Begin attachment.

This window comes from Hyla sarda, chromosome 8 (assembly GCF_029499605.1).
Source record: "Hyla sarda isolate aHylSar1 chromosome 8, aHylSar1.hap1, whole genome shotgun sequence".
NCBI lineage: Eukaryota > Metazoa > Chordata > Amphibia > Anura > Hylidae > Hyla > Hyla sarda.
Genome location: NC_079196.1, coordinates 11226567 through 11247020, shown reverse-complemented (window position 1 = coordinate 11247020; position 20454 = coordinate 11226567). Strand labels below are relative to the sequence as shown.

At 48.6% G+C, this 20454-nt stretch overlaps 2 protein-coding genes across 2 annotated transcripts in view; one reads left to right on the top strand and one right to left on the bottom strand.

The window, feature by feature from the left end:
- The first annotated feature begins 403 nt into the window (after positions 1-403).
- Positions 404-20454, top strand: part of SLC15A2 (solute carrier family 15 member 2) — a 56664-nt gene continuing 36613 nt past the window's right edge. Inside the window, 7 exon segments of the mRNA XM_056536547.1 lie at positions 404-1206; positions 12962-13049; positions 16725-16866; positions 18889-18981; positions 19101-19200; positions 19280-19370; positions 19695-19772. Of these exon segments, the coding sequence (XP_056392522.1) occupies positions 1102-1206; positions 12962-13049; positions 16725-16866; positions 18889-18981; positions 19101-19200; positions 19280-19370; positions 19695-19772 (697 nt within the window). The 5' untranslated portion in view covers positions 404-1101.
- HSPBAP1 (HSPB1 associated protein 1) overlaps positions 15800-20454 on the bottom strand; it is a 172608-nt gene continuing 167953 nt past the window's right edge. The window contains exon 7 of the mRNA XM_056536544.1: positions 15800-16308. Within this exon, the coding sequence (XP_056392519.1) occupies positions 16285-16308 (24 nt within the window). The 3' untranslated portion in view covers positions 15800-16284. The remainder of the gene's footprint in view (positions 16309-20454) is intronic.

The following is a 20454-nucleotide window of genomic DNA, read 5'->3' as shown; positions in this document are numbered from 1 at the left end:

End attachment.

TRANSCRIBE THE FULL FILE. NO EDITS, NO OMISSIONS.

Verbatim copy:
This window comes from Hyla sarda, chromosome 8 (assembly GCF_029499605.1).
Source record: "Hyla sarda isolate aHylSar1 chromosome 8, aHylSar1.hap1, whole genome shotgun sequence".
NCBI lineage: Eukaryota > Metazoa > Chordata > Amphibia > Anura > Hylidae > Hyla > Hyla sarda.
Genome location: NC_079196.1, coordinates 11226567 through 11247020, shown reverse-complemented (window position 1 = coordinate 11247020; position 20454 = coordinate 11226567). Strand labels below are relative to the sequence as shown.

At 48.6% G+C, this 20454-nt stretch overlaps 2 protein-coding genes across 2 annotated transcripts in view; one reads left to right on the top strand and one right to left on the bottom strand.

The window, feature by feature from the left end:
- The first annotated feature begins 403 nt into the window (after positions 1-403).
- Positions 404-20454, top strand: part of SLC15A2 (solute carrier family 15 member 2) — a 56664-nt gene continuing 36613 nt past the window's right edge. Inside the window, 7 exon segments of the mRNA XM_056536547.1 lie at positions 404-1206; positions 12962-13049; positions 16725-16866; positions 18889-18981; positions 19101-19200; positions 19280-19370; positions 19695-19772. Of these exon segments, the coding sequence (XP_056392522.1) occupies positions 1102-1206; positions 12962-13049; positions 16725-16866; positions 18889-18981; positions 19101-19200; positions 19280-19370; positions 19695-19772 (697 nt within the window). The 5' untranslated portion in view covers positions 404-1101.
- HSPBAP1 (HSPB1 associated protein 1) overlaps positions 15800-20454 on the bottom strand; it is a 172608-nt gene continuing 167953 nt past the window's right edge. The window contains exon 7 of the mRNA XM_056536544.1: positions 15800-16308. Within this exon, the coding sequence (XP_056392519.1) occupies positions 16285-16308 (24 nt within the window). The 3' untranslated portion in view covers positions 15800-16284. The remainder of the gene's footprint in view (positions 16309-20454) is intronic.

The following is a 20454-nucleotide window of genomic DNA, read 5'->3' as shown; positions in this document are numbered from 1 at the left end: